Location: Commodity Utilization Research2011 Annual Report
1a. Objectives (from AD-416)
The research objectives are to develop slow pyrolysis (or torrefaction) and activation processes to convert agricultural feedstock (crop residues, manures, processing wastes, and biorefinery by-products) into: (1) chars that can be used as industrial adsorbents; (2) chars that can be used as soil amendments which improve soil quality, water quality, and sequester carbon; (3) chars that can be used as energy sources (in combustion or gasification); and (4) bio-gas and bio-oil co-products that provide some of the heat and power requirements of the pyrolysis/torrefaction/activation operations and possibly excess heat/power for sale.
1b. Approach (from AD-416)
The approach will be to take agricultural feedstocks (crop residues, animal manure, and biorefinery waste) and heat them under different gas atmospheres to a set temperature. In order to create chars for target applications, the temperature, heating time, and gas atmosphere will be varied, as well as performing pretreatment (before heating) or post treatment of the chars to obtain desired properties. The products will be tested for target applications in our laboratories and also with collaborators with expertise in ammonia adsorption, soil amendments, bio-oil production, and large-scale pyrolysis.
3. Progress Report
Considerable progress has been made on the process for developing of advanced materials to remove (or stabilize) pollutants in soil, water, and air or to serve as an additive to soil. Future work will also investigate the possibility of using these materials as fuels. Biochars (plant or animal waste heated without air) were produced by heating cotton seed hulls, almond shells, biorefinery waste lignin (woody byproduct), and chicken manure in a hot oven to several different temperatures. They were kept in the oven for 1 to 4 hours. After cooling, these biochars were washed in water or left un-washed and inspected both physically and chemically. We found that the materials kept their density unless the oven was very hot (800° Centigrade). In the hotter oven small channels (pores) developed in the chars which increased the active surface area. However, this was not true for all the starting materials. For example, almond shell char did not develop pores even at 800°. If steam was added to the oven above the chars, the active surface area increased in all cases. Previous studies had shown that mercury could be removed from air using biochars made from chicken and turkey manure. In new studies, we replaced the air with a gas similar to the one seen in exhausts from coal-fired power plants. The un-washed biochars made from chicken manure worked very well and removed almost all the mercury form the gas. Biochars made from turkey manure also worked well if it was washed. Washing adds additional cost to the process. A manuscript was published with the results. Biochars made at 350° from cotton seed hulls was effective in removing copper, nickel, cadmium, and lead from a water and soil system. Later studies investigated the importance of chemical composition and function of the surface of the biochars; it was noted that the chars made at low temperature contained more oxygen groups, which are known to attract metal contaminants. Biochar made from chicken manure was also effective in removing metals (except nickel) from the same type of system. Experiments with different types of soils and natural organic matter (found in many soils) showed that the natural organic matter prevented some of the metals to adsorb to the chars. Multiple manuscripts were published with the results. Work with collaborations showed that biochars left from a process to make bio-oils (by very fast heating of powdered biomass) could later be slowly heated in the presence of steam to make biochars that were better (on average) at removing metals, such as copper, nickel, cadmium, and zinc from water, than the starting biochars. Using electron microscopy, we were able to show that pores were made by the steam and this resulted in more surface area per weight of biochar.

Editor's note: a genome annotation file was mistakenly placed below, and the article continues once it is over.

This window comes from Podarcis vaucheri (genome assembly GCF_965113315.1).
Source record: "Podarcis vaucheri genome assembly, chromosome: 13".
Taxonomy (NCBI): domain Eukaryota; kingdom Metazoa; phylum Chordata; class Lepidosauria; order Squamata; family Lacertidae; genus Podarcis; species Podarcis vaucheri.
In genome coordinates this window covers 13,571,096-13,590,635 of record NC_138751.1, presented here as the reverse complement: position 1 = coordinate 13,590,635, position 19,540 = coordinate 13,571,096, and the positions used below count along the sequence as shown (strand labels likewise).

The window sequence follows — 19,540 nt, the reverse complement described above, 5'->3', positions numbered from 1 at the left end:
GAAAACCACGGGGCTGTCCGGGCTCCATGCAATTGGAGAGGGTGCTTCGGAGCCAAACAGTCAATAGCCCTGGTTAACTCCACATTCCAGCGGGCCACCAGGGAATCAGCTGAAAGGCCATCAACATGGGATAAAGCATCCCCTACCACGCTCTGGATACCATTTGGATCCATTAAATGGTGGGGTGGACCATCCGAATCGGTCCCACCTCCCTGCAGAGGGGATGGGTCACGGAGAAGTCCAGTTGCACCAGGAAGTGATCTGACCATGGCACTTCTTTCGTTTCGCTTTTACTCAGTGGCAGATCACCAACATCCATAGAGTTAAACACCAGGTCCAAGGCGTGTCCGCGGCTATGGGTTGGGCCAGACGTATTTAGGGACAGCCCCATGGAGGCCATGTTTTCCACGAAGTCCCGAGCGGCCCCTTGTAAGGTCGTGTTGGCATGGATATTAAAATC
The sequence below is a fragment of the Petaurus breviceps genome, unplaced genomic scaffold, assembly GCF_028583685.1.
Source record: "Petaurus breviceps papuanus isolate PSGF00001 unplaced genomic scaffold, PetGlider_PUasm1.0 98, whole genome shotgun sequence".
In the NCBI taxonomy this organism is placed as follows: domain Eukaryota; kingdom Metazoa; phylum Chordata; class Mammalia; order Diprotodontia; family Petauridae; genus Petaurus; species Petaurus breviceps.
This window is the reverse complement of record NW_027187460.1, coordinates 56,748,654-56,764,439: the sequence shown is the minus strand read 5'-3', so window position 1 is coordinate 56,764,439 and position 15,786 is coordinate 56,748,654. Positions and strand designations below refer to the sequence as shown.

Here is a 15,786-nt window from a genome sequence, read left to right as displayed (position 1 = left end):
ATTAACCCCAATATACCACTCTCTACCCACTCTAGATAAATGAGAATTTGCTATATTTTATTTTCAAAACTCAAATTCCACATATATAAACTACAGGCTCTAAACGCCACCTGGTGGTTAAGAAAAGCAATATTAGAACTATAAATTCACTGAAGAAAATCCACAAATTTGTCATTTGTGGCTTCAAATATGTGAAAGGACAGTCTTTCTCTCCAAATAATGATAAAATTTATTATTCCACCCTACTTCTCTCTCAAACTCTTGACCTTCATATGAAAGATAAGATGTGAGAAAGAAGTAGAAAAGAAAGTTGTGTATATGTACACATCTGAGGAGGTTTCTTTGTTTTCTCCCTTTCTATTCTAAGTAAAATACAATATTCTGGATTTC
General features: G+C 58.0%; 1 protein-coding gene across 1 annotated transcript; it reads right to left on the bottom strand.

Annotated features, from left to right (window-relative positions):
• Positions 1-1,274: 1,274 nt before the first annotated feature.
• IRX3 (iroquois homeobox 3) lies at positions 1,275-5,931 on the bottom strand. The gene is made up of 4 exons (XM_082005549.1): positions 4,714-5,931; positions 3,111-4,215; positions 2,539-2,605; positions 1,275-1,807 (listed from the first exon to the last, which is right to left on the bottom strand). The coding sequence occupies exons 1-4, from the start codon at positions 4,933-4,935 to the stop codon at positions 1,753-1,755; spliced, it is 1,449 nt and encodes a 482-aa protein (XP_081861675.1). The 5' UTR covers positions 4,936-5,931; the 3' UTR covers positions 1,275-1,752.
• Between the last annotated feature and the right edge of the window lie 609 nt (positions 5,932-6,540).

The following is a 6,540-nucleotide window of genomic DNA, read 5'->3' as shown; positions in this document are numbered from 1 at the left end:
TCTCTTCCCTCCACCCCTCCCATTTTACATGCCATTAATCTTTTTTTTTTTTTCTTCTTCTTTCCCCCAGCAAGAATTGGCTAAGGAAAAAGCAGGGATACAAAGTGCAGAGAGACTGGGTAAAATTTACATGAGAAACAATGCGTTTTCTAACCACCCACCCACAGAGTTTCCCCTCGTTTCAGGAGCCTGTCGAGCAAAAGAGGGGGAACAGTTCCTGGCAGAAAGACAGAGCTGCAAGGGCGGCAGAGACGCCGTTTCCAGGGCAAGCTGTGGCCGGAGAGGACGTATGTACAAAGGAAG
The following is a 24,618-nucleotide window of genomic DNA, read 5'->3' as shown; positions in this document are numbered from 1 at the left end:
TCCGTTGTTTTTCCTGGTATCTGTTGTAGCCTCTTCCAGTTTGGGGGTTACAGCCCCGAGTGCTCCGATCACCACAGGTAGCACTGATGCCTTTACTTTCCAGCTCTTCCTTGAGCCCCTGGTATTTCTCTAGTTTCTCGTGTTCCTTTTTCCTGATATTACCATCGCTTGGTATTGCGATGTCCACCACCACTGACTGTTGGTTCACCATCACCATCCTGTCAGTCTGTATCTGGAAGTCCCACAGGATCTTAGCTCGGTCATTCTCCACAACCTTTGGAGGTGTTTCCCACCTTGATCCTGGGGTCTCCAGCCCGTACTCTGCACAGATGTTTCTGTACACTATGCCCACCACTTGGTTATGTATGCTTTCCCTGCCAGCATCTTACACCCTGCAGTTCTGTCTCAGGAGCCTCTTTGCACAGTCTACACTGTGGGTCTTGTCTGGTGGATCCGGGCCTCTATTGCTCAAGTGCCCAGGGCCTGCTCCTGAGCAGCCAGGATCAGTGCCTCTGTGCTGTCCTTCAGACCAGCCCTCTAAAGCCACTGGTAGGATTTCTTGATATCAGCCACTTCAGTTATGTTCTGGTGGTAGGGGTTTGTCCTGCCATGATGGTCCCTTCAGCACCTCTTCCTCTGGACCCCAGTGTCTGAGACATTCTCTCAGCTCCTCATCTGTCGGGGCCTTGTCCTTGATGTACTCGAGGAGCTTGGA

1. Biochars from chicken manure can remove mercury from power plant flue gas. Mercury is a contaminant in power plant flue gas if mercury-containing coal is burned. Biochars made by ARS researchers, in the Commodity Utilization Research Unit, in New Orleans, Louisiana, from chicken manure in laboratory-scale equipment were tested to see how well they could remove mercury from a typical flue gas. The results showed that the biochars worked better if they were not washed after the chars were made. This is positive news for the chicken industry as their low-value waste could be used to clean up environmental pollutants.
2. Biochar production process temperature affect potential for using them as soil conditioners. Biochars are being studied by many for use as a soil amendment and general soil conditioner. ARS researchers, in the Commodity Utilization Research Unit, in New Orleans, Louisiana, created biochars from cotton seed hulls at five different temperatures (200 to 800° Centigrade) and then determined how well the biochars could bind heavy metals in soils. The results showed that biochar amendments to a sandy soil was most effective when the biochar had been made at 350°. As much as 90% of the metals were immobilized by the biochar. This is positive news as biochar now can be seen as a soil conditioner for metal contaminated soil.
Uchimiya, M., Wartelle, L.H., Lima, I.M., Klasson, K.T. 2010. Sorption of deisopropylatrazine on broiler litter biochars. Journal of Agricultural and Food Chemistry. 58(23):12350-12356.